Alam H, et al sought to elucidate the role of AKT in follicle-stimulating hormone (FSH)-mediated granulosa cell (GC) differentiation. Their results define a signaling pathway in GCs whereby the inactivating phosphorylation of tuberin downstream of phosphatidylinositol-3 (PI3)-kinase/AKT activity leads to ras homolog enriched in brain (Rheb) and subsequent mammalian target of rapamycin (mTOR) activation. mTOR then stimulates translation by phosphorylating p70 S6 kinase and, consequently, the 40S ribosomal protein S6. Activation of this pathway is required for FSH-mediated induction of several follicular differentiation markers including luteinizing-hormone receptor (LHR), inhibin-alpha, microtubule-associated protein 2D, and the PKA type IIbeta regulatory subunit. FSH also promotes activation of the transcription factor hypoxia-inducible factor-1 (HIF-1). FSH-stimulated HIF-1 activity is inhibited by the PI3-kinase inhibitor LY294002, the Rheb inhibitor FTI-277, and the mTOR inhibitor rapamycin. Finally, the authors find that the FSH-mediated up-regulation of reporter activities for LHR, inhibin-alpha, and vascular endothelial growth factor is dependent upon HIF-1 activity as a dominant negative form of HIF-1alphainterferes with the up-regulation of these genes. These results show that FSH enhances HIF-1 activity downstream of the PI3-kinase/AKT/Rheb/mTOR pathway in GCs and that HIF-1 activity is necessary for FSH to induce multiple follicular differentiation markers.
Role of the PI3-Kinase and ERK Pathways in the Induction of HIF-1 Activity and the HIF-1 Target VEGF in Ovarian Granulosa Cells in response to Follicle Stimulating Hormone. Alam H et al. FSH stimulation of granulosa cells (GCs) results in increased hypoxia-inducible factor (HIF)-1alpha protein levels and HIF-1 activity that is necessary for up-regulation of certain FSH target genes including vascular endothelial growth factor (VEGF). We report that the role of the phosphatidylinositol (PI)-3-kinase/AKT pathway in increasing HIF-1alpha protein in FSH-stimulated GCs extends beyond an increase in mammalian target of rapamycin (mTOR)-stimulated translation. FSH increases phosphorylation of the AKT target mouse double minute 2 (MDM2); a phosphomimetic mutation of MDM2 is sufficient to induce HIF-1 activity. The PI3-kinase/AKT target forkhead box-containing protein O subfamily 1 (FOXO1) also effects the accumulation of HIF-1alpha as evidenced by the ability of a constitutively active FOXO1 mutant to inhibit the induction by FSH of HIF-1alpha protein and HIF-1 activity. Activation of the PI3-kinase/AKT pathway in GCs by IGF-1 is sufficient to induce HIF-1alpha protein but surprisingly not HIF-1 activity. HIF-1 activity also appears to require a PD98059-sensitive protein (kinase) activity stimulated by FSH that is both distinct from mitogen-activated extracellular signal-regulated kinase (ERK) kinase1/2 or 5 and independent of the PI3-kinase/AKT pathway. These results indicate that FSH-stimulated HIF-1 activation leading to up-regulation of targets such as VEGF requires not only PI3-kinase/AKT-mediated activation of mTOR as well as phosphorylation of FOXO1 and possibly MDM2 but also a protein (kinase) activity that is inhibited by the classic ERK kinase inhibitor PD98059 but is not ERK1/2 or 5. Thus, regulation of HIF-1 activity in GCs by FSH under normoxic conditions is complex and requires input from multiple signaling pathways.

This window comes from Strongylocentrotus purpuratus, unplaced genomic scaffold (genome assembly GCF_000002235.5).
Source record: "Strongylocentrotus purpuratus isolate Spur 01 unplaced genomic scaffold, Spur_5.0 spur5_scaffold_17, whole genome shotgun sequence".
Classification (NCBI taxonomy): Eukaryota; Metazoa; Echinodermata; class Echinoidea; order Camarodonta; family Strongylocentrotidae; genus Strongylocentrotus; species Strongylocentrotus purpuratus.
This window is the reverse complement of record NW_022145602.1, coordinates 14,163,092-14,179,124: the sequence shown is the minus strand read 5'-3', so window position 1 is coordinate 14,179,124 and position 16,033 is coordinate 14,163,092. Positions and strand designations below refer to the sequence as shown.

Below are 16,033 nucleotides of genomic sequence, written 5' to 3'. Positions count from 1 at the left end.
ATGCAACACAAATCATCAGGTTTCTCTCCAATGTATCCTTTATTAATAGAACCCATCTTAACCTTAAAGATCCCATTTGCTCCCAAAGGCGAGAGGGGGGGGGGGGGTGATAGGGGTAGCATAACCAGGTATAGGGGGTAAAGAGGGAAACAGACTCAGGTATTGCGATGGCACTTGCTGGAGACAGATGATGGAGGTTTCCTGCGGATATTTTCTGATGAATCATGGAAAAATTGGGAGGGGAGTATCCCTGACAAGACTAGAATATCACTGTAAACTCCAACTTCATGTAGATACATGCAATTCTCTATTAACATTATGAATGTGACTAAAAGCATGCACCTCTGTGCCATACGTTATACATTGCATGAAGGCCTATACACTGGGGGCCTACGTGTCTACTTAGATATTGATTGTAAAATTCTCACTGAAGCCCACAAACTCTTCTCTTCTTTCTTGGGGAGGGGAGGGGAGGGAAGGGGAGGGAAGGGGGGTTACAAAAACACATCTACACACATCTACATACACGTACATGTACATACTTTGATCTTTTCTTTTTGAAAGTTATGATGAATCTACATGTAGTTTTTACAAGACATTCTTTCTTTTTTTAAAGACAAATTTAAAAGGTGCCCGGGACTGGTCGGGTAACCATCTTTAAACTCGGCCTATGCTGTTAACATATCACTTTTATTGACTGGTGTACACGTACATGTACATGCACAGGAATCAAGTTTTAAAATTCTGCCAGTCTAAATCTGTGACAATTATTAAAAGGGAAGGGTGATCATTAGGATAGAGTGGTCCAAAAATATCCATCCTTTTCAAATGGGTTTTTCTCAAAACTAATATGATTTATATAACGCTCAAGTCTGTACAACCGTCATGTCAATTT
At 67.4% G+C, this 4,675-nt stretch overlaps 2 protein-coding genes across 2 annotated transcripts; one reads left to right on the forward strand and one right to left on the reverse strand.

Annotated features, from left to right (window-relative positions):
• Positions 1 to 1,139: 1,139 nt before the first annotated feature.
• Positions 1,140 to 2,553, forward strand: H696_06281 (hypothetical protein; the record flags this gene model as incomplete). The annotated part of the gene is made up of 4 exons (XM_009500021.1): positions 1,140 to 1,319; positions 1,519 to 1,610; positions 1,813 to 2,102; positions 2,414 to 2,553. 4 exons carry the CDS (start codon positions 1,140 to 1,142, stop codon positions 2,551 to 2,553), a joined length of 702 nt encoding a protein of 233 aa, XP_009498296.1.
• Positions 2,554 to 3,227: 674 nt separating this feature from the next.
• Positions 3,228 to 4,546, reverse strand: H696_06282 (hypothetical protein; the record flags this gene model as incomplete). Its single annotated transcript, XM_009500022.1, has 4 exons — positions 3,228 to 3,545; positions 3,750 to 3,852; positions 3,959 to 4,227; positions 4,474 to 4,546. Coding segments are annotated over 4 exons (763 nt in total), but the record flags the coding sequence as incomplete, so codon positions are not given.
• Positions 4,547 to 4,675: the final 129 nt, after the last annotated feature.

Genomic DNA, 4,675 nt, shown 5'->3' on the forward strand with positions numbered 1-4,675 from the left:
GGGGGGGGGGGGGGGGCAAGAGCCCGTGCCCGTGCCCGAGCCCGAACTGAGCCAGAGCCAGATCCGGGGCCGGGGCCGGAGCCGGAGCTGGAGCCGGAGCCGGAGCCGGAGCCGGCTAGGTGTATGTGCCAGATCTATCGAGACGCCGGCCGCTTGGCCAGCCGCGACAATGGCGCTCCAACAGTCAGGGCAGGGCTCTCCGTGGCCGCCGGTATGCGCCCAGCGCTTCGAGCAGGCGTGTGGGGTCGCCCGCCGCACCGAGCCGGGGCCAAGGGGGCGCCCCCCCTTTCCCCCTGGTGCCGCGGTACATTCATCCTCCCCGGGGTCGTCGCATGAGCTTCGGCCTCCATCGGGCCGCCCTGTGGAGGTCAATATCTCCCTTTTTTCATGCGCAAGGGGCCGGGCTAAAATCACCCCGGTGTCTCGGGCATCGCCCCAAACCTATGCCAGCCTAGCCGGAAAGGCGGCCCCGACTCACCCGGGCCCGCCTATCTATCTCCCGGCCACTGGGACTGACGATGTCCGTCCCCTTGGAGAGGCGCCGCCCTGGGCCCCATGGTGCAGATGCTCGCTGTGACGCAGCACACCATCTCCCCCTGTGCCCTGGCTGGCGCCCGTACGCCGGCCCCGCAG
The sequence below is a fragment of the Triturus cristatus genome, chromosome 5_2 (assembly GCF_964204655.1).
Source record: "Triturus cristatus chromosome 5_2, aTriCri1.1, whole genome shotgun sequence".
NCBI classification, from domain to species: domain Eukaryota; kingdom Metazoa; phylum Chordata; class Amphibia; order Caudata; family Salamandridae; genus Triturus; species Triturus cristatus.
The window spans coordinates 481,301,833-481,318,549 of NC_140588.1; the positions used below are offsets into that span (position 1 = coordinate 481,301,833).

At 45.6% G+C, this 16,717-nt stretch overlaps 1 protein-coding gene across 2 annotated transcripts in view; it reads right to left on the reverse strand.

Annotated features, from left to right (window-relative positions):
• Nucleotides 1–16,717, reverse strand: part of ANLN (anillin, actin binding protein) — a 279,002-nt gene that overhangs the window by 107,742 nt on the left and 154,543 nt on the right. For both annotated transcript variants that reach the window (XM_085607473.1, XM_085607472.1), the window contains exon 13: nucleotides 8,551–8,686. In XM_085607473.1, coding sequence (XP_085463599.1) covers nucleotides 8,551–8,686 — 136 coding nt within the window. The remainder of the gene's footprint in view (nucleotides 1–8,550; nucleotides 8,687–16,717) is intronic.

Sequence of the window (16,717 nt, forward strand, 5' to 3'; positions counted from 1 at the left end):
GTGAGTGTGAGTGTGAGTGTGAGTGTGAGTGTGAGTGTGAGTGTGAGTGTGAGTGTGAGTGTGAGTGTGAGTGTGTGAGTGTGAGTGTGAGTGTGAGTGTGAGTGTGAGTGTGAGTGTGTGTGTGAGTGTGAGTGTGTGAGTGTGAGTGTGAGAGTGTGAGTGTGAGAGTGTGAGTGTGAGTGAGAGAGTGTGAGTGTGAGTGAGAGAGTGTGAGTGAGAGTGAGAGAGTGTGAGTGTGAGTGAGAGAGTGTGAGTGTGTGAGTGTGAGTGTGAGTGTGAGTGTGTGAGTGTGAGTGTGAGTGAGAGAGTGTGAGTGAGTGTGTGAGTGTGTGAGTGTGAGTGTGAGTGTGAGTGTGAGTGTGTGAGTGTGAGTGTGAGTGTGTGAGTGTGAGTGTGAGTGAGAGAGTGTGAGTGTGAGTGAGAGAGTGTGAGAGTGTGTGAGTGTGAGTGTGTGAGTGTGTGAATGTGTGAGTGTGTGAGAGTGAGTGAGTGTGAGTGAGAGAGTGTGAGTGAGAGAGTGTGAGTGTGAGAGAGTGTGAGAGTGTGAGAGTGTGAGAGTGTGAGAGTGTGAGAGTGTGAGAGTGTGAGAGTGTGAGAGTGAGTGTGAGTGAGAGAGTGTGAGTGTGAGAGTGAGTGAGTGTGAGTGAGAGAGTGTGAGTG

Arraztoa JA, et al 2005 reported the identification of genes expressed in primate primordial oocytes.
Rapamycin preserves the follicle pool reserve and prolongs the ovarian lifespan of female rats via modulating mTOR activation and sirtuin expression. Zhang XM et al. To maintain the normal length of female reproductive life, the majority of primordial follicles must be maintained in a quiescent state for later use. In this study, we aimed to study the effects of rapamycin on primordial follicle development and investigate the role of mTOR and sirtuin signaling. Rats were treated every other day with an intraperitoneal injection of rapamycin (5mg/kg) or vehicle. After 10weeks of treatment, ovaries were harvested for hematoxylin and eosin (HE) staining, and analysis by immunohistochemistry and Western blotting. HE staining showed that the number and percentage of primordial follicles in the rapamycin-treated group were twice the control group (P<0.001). Immunohistochemical analysis showed that mTOR and phosphorylated-p70S6K were extensively expressed in surviving follicles with strong staining observed in the cytoplasm of the oocyte. Western blotting showed decreased expression of phosphorylated mTOR and phosphorylated p70S6K in the rapamycin-treated group, and increased the expression of both SIRT1 and SIRT6 compared to the control group (P<0.05). Taken together, these results suggest that rapamycin may inhibit the transition from primordial to developing follicles and preserve the follicle pool reserve, thus extending the ovarian lifespan of female rats via the modulation of mTOR and sirtuin signalings.
Species: mouse -
type: null mutation fertility: subfertile Comment: Disruption of Tsc2 in oocytes leads to overactivation of the entire pool of primordial follicles. Adhikari D et al. To maintain the length of reproductive life in a woman, it is essential that most of her ovarian primordial follicles are maintained in a quiescent state to provide a continuous supply of oocytes. However, our understanding of the molecular mechanisms that control the quiescence and activation of primordial follicles is still in its infancy. In this study, we provide some genetic evidence to show that the tumor suppressor Tsc2 (tuberous sclerosis complex 2), which negatively regulates mTORC1 (mammalian target of rapamycin complex 1), functions in oocytes to maintain the dormancy of primordial follicles. In mutant mice lacking the Tsc2 gene in oocytes, the pool of primordial follicles is activated prematurely due to elevated mTORC1 activity in oocytes. This results in depletion of follicles in early adulthood, causing premature ovarian failure (POF). Our results suggest that the Tsc1-Tsc2 complex mediated suppression of mTORC1 activity is indispensable for maintenance of the dormancy of primordial follicles, thus preserving the follicular pool, and that mTORC1 activity in oocytes promotes follicular activation. Our results also indicate that deregulation of Tsc/mTOR signaling in oocytes may cause pathological conditions of the ovary such as infertility and POF.